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Critical Program Called High Density States Program Has Been Completely Eliminated in House Transportation Bill; Funds Provide NYS Close To $140M Per Year In Mass Transit Funding 

In 2014, NYS Received Nearly $100M In High Density Funding; The MTA received $71.7M for Service in NYC, LI, & The Hudson Valley; Other System in NYS Received Additional Funding, Including: In The Capital Region, $2.5M; In Central NY, $2M; In Western NY, $3.6M; In The Rochester-Finger Lakes, $2.7M; In The Southern Tier, $1M; In The Hudson Valley, $4.1M; On Long Island, $2.3M; and In The North Country, $475K 

Schumer Vows To Fight Tooth & Nail To Restore Funding Cuts

On a conference call with reporters, U.S. Senator Charles E. Schumer today launched his effort to restore mass transit funding cuts passed by the House of Representatives last week. Schumer said that, as a part of the transportation bill passed by the House, an amendment was agreed to that completely defunds a critical mass transit program called the 5340 Program or the High Density States program. This program provides New York and six other high-density states as well as the District of Columbia with millions in additional mass transit funding annually. Specifically, New York and New Jersey combined receive roughly $140 million each year. Schumer said that while the transportation bill that passed the Senate protect these funds, the elimination of these funds that was included in the House bill would be devastating for New York, especially at time when New York’s infrastructure is crumbling and maintenance costs are skyrocketing. That is why Schumer is aggressively urging his colleagues to reverse the cuts and quickly restore this much-needed funding for New York as the House and Senate negotiate the differences between their two bills in conference over the next few weeks, before a final bill is passed into law.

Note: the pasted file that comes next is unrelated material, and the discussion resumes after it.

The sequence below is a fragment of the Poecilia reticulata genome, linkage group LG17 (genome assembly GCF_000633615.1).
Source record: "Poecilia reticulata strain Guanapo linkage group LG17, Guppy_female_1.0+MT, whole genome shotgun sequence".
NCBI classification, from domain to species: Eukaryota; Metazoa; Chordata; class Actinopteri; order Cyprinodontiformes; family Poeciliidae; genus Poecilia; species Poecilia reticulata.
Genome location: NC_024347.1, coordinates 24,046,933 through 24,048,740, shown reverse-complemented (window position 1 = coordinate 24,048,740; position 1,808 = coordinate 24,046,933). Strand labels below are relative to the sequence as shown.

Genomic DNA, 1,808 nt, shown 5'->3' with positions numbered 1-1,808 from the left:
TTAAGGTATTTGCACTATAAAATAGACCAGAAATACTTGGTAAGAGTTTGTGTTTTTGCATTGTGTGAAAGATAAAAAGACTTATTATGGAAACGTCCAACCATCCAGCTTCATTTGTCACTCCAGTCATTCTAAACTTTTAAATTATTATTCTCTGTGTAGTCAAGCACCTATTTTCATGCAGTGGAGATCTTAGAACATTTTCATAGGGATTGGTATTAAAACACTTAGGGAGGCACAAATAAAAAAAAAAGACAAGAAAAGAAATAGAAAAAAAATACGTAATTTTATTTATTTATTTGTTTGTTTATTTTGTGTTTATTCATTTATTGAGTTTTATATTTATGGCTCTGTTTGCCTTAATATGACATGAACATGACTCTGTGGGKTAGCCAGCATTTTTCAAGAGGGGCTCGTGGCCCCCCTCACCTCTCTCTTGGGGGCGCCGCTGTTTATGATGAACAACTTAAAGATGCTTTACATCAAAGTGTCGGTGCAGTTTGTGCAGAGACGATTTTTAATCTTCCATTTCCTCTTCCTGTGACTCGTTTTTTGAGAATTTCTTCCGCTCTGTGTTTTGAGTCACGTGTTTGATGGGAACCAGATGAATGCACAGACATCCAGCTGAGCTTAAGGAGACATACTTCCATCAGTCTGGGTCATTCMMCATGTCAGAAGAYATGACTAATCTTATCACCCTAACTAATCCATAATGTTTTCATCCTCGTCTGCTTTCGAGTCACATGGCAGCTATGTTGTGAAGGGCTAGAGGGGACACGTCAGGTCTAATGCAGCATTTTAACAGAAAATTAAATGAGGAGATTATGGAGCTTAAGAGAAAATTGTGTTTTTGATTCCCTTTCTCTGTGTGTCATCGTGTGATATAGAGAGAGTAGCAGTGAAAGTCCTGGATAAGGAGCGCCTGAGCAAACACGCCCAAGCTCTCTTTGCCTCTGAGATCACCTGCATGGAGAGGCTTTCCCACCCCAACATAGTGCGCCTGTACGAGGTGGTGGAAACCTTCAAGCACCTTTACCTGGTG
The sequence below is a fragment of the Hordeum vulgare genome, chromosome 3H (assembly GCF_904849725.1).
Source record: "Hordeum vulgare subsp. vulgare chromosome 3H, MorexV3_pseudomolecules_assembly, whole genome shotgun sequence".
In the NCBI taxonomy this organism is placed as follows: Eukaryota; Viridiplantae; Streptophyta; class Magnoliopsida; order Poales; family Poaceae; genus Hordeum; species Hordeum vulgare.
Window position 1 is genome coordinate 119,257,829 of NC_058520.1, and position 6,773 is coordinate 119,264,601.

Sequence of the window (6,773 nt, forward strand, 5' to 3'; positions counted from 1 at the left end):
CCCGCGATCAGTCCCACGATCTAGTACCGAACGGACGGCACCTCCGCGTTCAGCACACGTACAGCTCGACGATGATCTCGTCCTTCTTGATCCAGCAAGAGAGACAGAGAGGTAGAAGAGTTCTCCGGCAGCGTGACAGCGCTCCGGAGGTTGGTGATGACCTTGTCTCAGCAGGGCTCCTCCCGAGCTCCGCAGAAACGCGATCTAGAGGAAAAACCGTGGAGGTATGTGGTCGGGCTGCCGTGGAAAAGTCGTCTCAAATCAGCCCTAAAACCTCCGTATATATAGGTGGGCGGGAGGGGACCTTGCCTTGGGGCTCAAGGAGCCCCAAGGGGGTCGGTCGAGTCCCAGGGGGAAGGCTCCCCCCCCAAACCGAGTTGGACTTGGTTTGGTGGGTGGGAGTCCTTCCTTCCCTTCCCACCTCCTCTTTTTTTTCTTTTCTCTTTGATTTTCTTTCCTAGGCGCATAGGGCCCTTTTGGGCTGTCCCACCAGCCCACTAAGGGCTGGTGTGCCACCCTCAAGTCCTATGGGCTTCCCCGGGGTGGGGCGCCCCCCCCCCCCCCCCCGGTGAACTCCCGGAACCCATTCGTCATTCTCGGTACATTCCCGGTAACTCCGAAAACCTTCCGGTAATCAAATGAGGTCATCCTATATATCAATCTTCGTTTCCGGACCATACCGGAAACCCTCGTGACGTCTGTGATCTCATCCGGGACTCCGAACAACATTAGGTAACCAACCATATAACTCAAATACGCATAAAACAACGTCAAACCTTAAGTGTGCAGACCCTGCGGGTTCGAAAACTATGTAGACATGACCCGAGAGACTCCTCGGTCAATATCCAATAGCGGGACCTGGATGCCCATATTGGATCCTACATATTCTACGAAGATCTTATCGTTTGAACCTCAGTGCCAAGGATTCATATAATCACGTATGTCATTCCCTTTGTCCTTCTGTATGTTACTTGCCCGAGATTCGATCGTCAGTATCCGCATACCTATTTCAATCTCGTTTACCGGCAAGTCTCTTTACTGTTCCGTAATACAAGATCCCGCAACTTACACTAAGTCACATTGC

“The 5340 program provides critical transportation funding to New York State each year and is vital to ensuring our transit agencies, both Upstate and Downstate, have the resources they need to operate and keep passengers safe,” said Schumer. “This proposed cut in funding would deal a devastating blow to transit agencies, particularly at a time when New York’s infrastructure is crumbling and in need of additional funding. That is why I am going to do everything in my power to reverse these cuts and restore the program, which has been a lifeline for New York in years past and should continue to be for years to come.”

In 2005, the Safe Accountable Flexible Efficient Transportation Equity Act (SAFETEA) was signed into law, which established the Growing States and High Density States Formula Program (49 U.S.C. 5340), or “5340 funding.” According to the Federal Transit Administration (FTA), it was created to apportion additional funds to the some of the most congested and transit-dependent Urbanized Areas (UZAs) in the country, including Massachusetts, Connecticut, Rhode Island, New York, New Jersey, Delaware, Maryland, as well as the District of Columbia. However, Schumer explained this funding is currently in jeopardy because the House of Representatives adopted into its six-year transportation bill – the Surface Transportation Reauthorization & Reform (STRRA) Act – an amendment that would eliminate the 5340 program and instead further increase funding for a competitive bus grant program that would be disadvantageous to New York. Schumer said that while increasing the funding for discretionary programs like the bus program is widely supported, doing so by stripping funding away from Northeast states, whose transit systems move millions of people and contribute significantly to the national economy, is the wrong approach to take.